We’d like to thank Andrew Arnett for sharing this story
On January 22, 1982, Bill Murray saved my life.
I was at Madison Square Garden to see The Police with my friend Pete. We had tickets in the blue section, or “Blue Heaven” as it was referred to, because it was all the way back and up. From there the stage looked like a matchbox and the entertainers like ants. We agreed the situation was unacceptable and, while the Go Go’s played their opening set, decided to make our move.
We dropped down the wall into green section, snuck by the guard into yellow section, hopped over a small rail to get into orange then, there it was – red section splayed out in front of us like the promised land, with the front row beckoning.
There was only one problem. The entire perimeter of red section was heavily patrolled by security. I cautioned Pete. I suggested we hunker down in orange for a while, at least until the Go Go’s played “Our Lips Are Sealed”, and then wait for an opening.
Pete remained gung ho and wouldn’t have it. Pete was a huge Stewart Copeland fan; he wanted to cop those drum moves up close. Before I could stop him, he said “I’m going for it,” then took off in a dash. I was right behind him.
For a moment, everything seemed all right. We were melding into the crowd. Everyone was excited, rocking out. Then, there was a hand on my shoulder.
They got Pete as well. We were escorted to a section to the side of the stage. A bunch of security people gave us some warnings, asked for our tickets, tore them in the corner, and handed them back to us. Then they escorted us all the way back to blue section.
Pete and I sat there for a while, languishing to the rhythms of “We Got the Beat.”
“Let’s go for it again,” Pete told me. It seemed like the right thing to do. We were really so very close that first time. So we dropped down the wall into green, snuck by the guard into yellow, hopped over the rail into orange and, then, we were at red section again.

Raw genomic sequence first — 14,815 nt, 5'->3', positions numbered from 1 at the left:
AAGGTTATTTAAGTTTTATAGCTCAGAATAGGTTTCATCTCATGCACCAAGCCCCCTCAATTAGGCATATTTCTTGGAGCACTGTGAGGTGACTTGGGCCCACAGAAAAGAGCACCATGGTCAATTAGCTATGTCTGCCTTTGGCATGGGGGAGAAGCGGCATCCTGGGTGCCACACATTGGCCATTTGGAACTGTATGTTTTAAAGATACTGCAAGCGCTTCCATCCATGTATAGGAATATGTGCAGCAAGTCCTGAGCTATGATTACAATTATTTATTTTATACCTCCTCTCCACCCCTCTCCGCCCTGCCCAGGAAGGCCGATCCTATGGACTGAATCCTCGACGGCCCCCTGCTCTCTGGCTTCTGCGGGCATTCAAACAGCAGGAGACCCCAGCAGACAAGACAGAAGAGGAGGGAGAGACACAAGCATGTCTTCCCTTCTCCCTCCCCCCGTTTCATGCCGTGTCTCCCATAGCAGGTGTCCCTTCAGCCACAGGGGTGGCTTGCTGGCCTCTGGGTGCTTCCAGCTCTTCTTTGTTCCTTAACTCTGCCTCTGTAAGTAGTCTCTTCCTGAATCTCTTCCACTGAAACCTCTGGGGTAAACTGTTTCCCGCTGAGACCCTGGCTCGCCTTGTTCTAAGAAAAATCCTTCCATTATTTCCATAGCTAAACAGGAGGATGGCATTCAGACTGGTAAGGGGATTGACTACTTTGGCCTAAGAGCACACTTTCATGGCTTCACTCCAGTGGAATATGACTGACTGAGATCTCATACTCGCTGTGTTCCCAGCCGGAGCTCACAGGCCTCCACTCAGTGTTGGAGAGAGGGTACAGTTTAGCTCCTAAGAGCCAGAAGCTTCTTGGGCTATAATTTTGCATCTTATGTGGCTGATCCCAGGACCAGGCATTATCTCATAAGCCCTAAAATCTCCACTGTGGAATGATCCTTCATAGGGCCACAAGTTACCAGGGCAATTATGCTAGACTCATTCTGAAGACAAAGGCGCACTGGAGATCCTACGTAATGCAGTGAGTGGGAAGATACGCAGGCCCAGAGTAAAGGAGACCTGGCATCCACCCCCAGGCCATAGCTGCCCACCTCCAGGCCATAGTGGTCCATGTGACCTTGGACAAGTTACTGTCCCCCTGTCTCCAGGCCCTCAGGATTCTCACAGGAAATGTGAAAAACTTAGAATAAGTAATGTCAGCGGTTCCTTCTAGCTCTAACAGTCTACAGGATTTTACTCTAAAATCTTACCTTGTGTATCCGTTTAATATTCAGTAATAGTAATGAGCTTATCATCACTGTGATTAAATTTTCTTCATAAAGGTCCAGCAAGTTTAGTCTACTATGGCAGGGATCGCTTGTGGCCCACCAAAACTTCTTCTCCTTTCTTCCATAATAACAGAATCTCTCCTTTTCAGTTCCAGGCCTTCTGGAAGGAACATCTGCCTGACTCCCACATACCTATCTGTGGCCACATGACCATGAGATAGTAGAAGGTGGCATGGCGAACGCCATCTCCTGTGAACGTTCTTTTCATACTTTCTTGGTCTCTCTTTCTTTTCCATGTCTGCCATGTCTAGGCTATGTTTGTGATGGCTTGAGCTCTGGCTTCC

Most people would have been satisfied with our position but at this point it seemed like a mission, like climbing Everest or something. Pete leaped into red like a jackrabbit over the road.
I was right behind him but security was on us like a net. This time they weren’t so understanding.
After verifying that this was our second offense, we were taken behind the stage to a group of awaiting NYPD officers. These were the real ones, not the rent-a-cops we had been dealing with.
There was a group of eight officers, and they escorted us to the service elevator. While we waited for the elevator, the cops taunted us, telling us we were in big trouble. The mood was grave, and we anticipated a beat down.
Then the elevator door opened and Bill Murray walked out.
We worshipped Bill. We started yelling out “Save us Bill, save us!”
He didn’t say anything but, before walking away, gave us a smile like his Hunter Thompson character would do in Where the Buffalo Roam.
That look changed everything. We were no longer morbidly fearful. We were elated, we felt graced. The cops didn’t know what to make of the situation – the atmosphere of intimidation completely evaporated.
Down in the basement of Madison Square Garden, the cops formed a circle around Pete and I.
One cop got up close. “You hate me don’t you?” he alleged, “You want to hit me don’t you?”
“No, no”, I shot back, “I really don’t!”
“Look, I’ll take my badge off,” he offered as he removed it from his uniform.
Pete and I didn’t make a move and, a few moments later, they told us to scram. So we left the building by the side entrance.
There was no doubt in our minds that, if Bill Murray didn’t show up at that fateful moment, something horrible would have befallen us. Bill Murray saved our lives.
(Post image courtesy of bfraz on flickr)